||Bi-lingual German-Italian proclamation from the Austrian government in the name of the monarch granting additional rights to the Jews. The text is in two columns, the left German the right Italian. The German text states that Durch einen vorkommenden speziellen Fall haben sich Seine Majestat veranlasst gefunden, mit allerhichtser Entschliesung vom 16. May d. J. auzuordnen, das in Zukunst in sammtlichen osterreichschen Staaten das ApothekerGewerde nicht mehr unter den Juden zur Ausubung gestatten Gewerde gezahlt werde. It is issued in the name of Alphons Furst von Porcia, Landes Governeur and also has the name of Anton Dr. Henniker Gubernial = Rath.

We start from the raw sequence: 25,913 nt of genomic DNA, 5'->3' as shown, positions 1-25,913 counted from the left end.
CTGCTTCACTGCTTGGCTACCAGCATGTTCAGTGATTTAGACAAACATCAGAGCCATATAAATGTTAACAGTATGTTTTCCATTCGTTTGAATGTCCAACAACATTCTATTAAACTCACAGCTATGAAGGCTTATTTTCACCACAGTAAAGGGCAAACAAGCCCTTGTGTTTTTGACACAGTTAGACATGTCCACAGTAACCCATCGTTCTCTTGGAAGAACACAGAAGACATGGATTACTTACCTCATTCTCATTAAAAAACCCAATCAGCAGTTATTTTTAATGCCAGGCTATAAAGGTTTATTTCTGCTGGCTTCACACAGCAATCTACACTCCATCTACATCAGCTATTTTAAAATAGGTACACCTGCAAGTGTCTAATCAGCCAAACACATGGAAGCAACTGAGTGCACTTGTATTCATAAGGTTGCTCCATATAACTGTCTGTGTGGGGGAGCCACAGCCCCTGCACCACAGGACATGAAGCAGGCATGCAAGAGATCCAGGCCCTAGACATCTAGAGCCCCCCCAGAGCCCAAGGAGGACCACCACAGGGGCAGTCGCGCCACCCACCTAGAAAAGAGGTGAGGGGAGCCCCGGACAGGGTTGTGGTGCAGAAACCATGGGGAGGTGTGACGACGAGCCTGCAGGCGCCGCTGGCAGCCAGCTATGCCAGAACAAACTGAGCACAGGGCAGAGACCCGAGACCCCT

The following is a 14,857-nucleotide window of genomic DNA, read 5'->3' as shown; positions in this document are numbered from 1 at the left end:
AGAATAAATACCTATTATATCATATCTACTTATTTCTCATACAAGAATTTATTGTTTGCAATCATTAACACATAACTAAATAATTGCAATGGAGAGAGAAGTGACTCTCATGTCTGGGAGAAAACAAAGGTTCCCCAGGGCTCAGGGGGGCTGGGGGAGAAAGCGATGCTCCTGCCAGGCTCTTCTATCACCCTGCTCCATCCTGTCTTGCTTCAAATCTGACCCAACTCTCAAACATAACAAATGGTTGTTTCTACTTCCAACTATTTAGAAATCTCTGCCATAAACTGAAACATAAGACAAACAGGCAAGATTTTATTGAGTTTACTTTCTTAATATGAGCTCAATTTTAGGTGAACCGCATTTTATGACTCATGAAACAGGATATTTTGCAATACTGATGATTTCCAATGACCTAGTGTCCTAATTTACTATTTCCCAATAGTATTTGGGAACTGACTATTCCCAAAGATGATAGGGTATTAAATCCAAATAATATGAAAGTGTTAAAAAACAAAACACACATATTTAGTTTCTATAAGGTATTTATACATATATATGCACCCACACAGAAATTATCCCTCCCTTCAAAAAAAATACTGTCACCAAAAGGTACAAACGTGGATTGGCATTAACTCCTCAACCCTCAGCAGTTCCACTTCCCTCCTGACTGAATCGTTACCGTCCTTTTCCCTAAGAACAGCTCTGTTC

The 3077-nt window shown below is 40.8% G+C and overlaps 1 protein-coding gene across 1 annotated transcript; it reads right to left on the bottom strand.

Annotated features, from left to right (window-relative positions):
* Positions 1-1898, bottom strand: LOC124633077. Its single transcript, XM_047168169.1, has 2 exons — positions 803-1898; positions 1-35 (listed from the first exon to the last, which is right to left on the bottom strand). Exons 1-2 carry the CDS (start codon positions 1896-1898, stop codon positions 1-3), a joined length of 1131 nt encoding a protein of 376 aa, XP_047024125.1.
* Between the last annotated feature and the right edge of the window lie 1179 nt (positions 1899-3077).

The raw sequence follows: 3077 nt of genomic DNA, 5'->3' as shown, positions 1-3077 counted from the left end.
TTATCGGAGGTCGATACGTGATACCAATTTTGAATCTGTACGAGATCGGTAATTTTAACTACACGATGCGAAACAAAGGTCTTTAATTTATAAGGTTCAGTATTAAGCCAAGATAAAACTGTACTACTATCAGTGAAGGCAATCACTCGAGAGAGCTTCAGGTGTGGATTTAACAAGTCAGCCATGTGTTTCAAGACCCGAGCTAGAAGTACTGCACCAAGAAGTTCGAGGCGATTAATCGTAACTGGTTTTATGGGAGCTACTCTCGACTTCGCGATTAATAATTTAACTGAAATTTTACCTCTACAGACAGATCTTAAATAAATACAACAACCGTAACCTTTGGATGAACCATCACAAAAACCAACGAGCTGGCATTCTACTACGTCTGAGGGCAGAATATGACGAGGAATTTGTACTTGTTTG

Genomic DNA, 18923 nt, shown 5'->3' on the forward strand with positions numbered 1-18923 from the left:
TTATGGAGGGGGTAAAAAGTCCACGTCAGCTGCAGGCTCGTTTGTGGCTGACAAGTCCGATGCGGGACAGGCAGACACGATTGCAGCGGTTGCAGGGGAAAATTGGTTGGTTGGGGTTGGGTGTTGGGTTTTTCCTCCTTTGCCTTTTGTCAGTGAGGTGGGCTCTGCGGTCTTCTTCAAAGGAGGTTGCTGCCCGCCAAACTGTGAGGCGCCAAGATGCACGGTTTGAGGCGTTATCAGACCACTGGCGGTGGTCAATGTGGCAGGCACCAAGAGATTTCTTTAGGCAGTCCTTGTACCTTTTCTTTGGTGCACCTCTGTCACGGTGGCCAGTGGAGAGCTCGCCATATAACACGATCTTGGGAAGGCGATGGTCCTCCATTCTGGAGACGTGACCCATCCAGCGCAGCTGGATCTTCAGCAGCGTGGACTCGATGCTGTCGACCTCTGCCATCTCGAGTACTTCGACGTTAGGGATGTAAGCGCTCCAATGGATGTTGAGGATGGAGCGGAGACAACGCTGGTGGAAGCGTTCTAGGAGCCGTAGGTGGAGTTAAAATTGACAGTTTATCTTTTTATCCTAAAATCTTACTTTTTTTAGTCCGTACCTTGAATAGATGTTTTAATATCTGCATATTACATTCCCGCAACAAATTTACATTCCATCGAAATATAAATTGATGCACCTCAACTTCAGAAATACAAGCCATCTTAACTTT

Trieste was a commercial city and an important seaport, situated at the head of the Adriatic; ethnographically Italian, but at the time politically Austrian. The city was originally an insignificant town, and first gained importance after it placed itself under Austrian control in 1382. Even before that time, however, a small colony of Jews had settled there, and one of them, the city banker, was permitted to reside in the great square of the city. It appears, moreover, that certain banking establishments existed at Triest under the management of Jews from various parts of Italy, although the earliest Jewish inhabitants of the city seem to have been Germans, since the Ashkenazic ritual was adopted in the first synagogue. This building was situated in the most ancient portion of the ghetto at the head of the Via dei Capitelli, where the structure traditionally regarded as the synagogue was still in existence thirty years ago. Strictly speaking, however, it has been many years since there has been a ghetto at Trieste, as the Jews have always enjoyed exceptional favor there, being allowed to live in any part of the city and being exempt from wearing the Badge. With the growth of Trieste the center of the Jewish quarter changed to what is now the Piazza delle Scuole Ebraiche, where an Ashkenazic synagogue was erected. This edifice, together with all the ancient records, was destroyed in a conflagration, and was subsequently rebuilt. A new synagogue, with the German ritual, was erected about 1787 to meet the requirements of the rapid growth of the community. This building, a magnificent structure for its time, is still standing. The first floor is now used as a synagogue by the Jews who have immigrated to Triest from Dalmatia and the East; they adopt the Sephardic ritual. A number of years later a synagogue was built especially for the Sephardim in a central part of the city on the site of an ancient cemetery in the Via del Monte, near the Talmud Torah (to which is annexed a Jewish public school) and the Jewish hospital. The oldest gravestones in this cemetery are between 140 and 150 years old, showing that the Jews must formerly have possessed another burial-place. A new cemetery, recently enlarged, was opened about seventy-five years ago on a site allotted by the municipal government at some distance from the city and in the vicinity of the other cemeteries. Triest likewise has an orphan asylum, a convalescent home for aged invalids, and many charitable societies, the principal one being the wealthy Fraternità della Misericordia, while the Beneficenza Israelitica also disburses large sums of money. The community has recently acquired a site for a new temple, the plans for which are already in process of preparation.